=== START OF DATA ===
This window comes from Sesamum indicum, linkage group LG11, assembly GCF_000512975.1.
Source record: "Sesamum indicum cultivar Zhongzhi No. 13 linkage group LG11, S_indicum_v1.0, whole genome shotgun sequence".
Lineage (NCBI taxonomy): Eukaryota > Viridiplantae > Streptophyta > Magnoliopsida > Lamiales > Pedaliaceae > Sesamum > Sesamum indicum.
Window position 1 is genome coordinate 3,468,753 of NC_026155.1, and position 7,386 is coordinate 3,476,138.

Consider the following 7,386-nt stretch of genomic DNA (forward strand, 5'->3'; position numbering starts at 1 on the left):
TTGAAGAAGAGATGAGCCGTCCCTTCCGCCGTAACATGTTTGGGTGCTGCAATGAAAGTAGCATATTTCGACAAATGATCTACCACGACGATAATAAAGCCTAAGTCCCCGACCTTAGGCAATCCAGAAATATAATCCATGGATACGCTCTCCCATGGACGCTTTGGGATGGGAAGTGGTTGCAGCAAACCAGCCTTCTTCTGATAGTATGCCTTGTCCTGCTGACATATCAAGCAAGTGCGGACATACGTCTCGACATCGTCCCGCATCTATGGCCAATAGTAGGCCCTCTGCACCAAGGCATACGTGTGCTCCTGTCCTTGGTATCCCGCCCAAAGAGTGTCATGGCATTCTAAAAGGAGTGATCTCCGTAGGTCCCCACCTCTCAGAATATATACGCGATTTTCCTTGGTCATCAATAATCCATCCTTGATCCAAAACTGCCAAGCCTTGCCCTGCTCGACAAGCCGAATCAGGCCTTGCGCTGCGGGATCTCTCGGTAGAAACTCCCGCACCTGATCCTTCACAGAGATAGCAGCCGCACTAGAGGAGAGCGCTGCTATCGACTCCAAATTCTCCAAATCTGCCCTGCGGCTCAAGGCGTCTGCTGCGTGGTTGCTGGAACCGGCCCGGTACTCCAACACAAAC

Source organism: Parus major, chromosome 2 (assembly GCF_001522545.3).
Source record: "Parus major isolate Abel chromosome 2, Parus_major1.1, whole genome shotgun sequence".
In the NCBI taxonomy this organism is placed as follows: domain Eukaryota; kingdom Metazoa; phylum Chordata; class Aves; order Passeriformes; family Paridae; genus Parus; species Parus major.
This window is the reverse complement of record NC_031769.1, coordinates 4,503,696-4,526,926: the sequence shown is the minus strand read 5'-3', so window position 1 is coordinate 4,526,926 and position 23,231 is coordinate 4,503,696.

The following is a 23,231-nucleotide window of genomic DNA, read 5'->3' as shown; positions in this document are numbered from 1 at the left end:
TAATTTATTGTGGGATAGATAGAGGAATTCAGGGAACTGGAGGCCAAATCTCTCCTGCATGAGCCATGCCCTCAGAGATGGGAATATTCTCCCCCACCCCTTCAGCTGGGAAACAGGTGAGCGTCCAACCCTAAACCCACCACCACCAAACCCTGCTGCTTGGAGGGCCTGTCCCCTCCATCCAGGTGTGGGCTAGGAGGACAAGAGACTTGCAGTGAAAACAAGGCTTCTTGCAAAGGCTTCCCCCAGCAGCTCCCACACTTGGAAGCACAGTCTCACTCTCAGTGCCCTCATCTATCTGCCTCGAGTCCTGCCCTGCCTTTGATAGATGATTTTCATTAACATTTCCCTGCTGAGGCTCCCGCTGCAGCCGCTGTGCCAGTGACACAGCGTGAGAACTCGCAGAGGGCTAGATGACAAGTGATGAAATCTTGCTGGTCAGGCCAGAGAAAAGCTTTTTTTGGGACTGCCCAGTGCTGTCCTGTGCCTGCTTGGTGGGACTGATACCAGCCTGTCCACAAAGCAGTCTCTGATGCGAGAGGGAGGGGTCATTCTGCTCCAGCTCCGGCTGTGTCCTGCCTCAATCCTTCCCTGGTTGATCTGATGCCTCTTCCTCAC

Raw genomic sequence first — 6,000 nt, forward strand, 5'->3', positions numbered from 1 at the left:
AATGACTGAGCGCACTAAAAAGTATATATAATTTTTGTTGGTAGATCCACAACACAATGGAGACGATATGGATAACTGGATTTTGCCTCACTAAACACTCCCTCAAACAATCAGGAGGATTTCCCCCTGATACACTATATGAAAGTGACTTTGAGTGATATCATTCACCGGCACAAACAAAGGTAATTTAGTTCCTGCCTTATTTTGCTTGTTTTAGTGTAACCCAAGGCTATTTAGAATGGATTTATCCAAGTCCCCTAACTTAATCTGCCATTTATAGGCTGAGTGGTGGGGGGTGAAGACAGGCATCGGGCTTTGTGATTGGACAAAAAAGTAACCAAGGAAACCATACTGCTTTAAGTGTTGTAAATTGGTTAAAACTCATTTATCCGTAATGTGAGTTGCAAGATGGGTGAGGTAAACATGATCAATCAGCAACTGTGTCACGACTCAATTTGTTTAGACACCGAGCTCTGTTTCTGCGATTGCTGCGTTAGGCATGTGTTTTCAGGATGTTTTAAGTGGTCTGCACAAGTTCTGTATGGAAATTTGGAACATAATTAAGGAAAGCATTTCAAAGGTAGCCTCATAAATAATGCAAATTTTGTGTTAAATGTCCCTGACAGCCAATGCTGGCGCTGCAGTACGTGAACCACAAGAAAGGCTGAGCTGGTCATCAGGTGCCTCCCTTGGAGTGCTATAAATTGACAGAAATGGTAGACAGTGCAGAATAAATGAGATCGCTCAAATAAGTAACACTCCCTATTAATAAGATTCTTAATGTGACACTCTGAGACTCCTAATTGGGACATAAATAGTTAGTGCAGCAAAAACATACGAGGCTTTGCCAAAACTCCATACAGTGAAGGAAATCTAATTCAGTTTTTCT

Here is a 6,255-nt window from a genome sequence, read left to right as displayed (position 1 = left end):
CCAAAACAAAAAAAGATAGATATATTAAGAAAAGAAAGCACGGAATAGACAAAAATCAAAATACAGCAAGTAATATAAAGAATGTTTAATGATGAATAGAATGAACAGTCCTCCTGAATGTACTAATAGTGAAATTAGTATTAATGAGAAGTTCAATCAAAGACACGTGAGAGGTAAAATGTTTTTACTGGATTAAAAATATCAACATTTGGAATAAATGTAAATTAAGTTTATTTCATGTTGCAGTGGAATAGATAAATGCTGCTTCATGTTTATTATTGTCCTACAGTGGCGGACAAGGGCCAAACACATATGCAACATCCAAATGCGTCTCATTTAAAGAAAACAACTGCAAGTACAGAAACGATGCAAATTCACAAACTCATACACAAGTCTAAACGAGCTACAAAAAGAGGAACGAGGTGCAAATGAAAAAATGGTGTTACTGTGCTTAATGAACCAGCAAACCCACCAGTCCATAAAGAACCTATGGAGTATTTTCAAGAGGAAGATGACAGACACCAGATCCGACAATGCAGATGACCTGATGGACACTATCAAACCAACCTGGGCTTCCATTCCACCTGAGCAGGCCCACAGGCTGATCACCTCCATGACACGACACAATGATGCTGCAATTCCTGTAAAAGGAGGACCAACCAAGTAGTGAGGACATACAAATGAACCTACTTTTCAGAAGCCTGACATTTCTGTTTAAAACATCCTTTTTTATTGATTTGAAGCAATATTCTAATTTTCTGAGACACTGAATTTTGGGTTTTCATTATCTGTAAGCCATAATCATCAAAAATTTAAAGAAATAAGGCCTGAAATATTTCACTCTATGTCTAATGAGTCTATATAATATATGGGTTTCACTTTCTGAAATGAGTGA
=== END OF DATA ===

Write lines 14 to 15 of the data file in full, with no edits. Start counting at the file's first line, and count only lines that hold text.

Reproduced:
AATGACTGAGCGCACTAAAAAGTATATATAATTTTTGTTGGTAGATCCACAACACAATGGAGACGATATGGATAACTGGATTTTGCCTCACTAAACACTCCCTCAAACAATCAGGAGGATTTCCCCCTGATACACTATATGAAAGTGACTTTGAGTGATATCATTCACCGGCACAAACAAAGGTAATTTAGTTCCTGCCTTATTTTGCTTGTTTTAGTGTAACCCAAGGCTATTTAGAATGGATTTATCCAAGTCCCCTAACTTAATCTGCCATTTATAGGCTGAGTGGTGGGGGGTGAAGACAGGCATCGGGCTTTGTGATTGGACAAAAAAGTAACCAAGGAAACCATACTGCTTTAAGTGTTGTAAATTGGTTAAAACTCATTTATCCGTAATGTGAGTTGCAAGATGGGTGAGGTAAACATGATCAATCAGCAACTGTGTCACGACTCAATTTGTTTAGACACCGAGCTCTGTTTCTGCGATTGCTGCGTTAGGCATGTGTTTTCAGGATGTTTTAAGTGGTCTGCACAAGTTCTGTATGGAAATTTGGAACATAATTAAGGAAAGCATTTCAAAGGTAGCCTCATAAATAATGCAAATTTTGTGTTAAATGTCCCTGACAGCCAATGCTGGCGCTGCAGTACGTGAACCACAAGAAAGGCTGAGCTGGTCATCAGGTGCCTCCCTTGGAGTGCTATAAATTGACAGAAATGGTAGACAGTGCAGAATAAATGAGATCGCTCAAATAAGTAACACTCCCTATTAATAAGATTCTTAATGTGACACTCTGAGACTCCTAATTGGGACATAAATAGTTAGTGCAGCAAAAACATACGAGGCTTTGCCAAAACTCCATACAGTGAAGGAAATCTAATTCAGTTTTTCT

Here is a 6,255-nt window from a genome sequence, read left to right as displayed (position 1 = left end):